"Clinton lied. A man might forget where he parks or where he lives, but he never forgets oral sex, no matter how bad it is." Barbara Bush (Former US First Lady)
Fraudulent telemarketers have found yet another way to steal your money, this time from your checking account. Consumers across the country are complaining about unauthorized debits (withdrawals) from their checking accounts.
While automatic debiting of your checking account can be a legitimate payment method (many people pay mortgages or make car payments this way), the system is being abused by some telemarketers. Therefore, if a caller asks for your checking account number or other information printed on your check, you should follow the same warning that applies to your credit card number -- do not give out checking account information over the phone unless you initiate the call or are familiar with the company. Remember, if you give your checking account number over the phone to an unknown person for "verification" or "computer purposes," that person may use it to improperly take money from your checking account.
How the Scam Works
The new telemarketing scam usually works like this. You either get a postcard or a telephone call saying you have won a free prize or can qualify for a major credit card, regardless of past credit problems. If you respond to the offer, the telemarketer often asks you right away, "Do you have a checking account?" If you say "yes," the telemarketer then goes on to explain the offer, making it sound too good to pass up.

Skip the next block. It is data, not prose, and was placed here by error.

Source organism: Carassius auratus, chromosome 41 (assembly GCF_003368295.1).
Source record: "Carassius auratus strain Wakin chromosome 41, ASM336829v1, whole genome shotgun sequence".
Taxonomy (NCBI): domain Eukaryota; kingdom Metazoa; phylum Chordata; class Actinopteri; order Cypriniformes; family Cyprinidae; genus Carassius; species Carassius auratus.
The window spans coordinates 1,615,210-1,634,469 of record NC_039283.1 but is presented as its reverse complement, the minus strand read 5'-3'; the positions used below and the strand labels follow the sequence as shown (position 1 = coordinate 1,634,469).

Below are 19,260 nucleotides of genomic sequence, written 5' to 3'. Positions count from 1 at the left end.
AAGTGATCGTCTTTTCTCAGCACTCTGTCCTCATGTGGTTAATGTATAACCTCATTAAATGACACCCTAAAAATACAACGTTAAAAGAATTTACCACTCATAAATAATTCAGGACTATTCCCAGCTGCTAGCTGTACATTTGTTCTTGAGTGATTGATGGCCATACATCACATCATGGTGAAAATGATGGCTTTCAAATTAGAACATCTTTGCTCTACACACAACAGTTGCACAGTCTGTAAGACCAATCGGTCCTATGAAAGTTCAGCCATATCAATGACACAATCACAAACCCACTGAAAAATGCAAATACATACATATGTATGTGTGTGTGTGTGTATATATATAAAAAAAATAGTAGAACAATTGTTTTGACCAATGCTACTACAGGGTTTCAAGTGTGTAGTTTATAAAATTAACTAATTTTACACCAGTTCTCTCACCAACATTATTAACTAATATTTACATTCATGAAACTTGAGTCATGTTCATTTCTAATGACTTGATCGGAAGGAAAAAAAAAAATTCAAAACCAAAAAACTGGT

Near the end of the sales pitch, the telemarketer may ask you to get one of your checks and to read off all of the numbers at the bottom. Sometimes you may not be told why this information is needed. Other times you may be told the account information will help ensure that you qualify for the offer. And, in some cases, the telemarketer may explain that this information will allow them to debit your checking account and ship the prize or process the fee for the credit card.
Once the telemarketer has your checking account information, it is put on a "demand draft," which is processed much like a check. The draft has your name, account number, and states an amount. Unlike a check, however, the draft does not require your signature. When your bank receives the draft, it takes the amount on the draft from your checking account and pays the telemarketer's bank. You may not know that your bank has paid the draft until you receive your bank statement.
What You Can Do to Protect Yourself
Automatic debit scams involve a fraud that is hard to detect and could expose you to large financial losses. However, the following suggestions may help you avoid becoming a victim.
* Do not give your checking account number over the phone in response to solicitations from people you do not know.
* If anyone asks for your checking account number, ask them why they need this information.
* Beware of offers that sound too good to be true, especially any offers that require your checking account number. Ask to review the company's offer in writing before you agree to a purchase.
What to Do if You are a Victim
If a telemarketer has issued a draft against your checking account without your knowledge or permission, or the amount is more than you authorized, contact your bank immediately. Depending on the timing and the circumstances, you may be able to get your money back. You also may want to contact your local consumer protection agency, state Attorney General and the Better Business Bureau to report the telemarketer.
You also may file a complaint with the FTC by writing to: Correspondence Branch, Federal Trade Commission, Washington, DC 20580. Although the FTC generally does not intervene in individual disputes, the information you provide may help to indicate a pattern of possible law violation requiring action by the Commission. Facts for Consumers from the Federal Trade Commission
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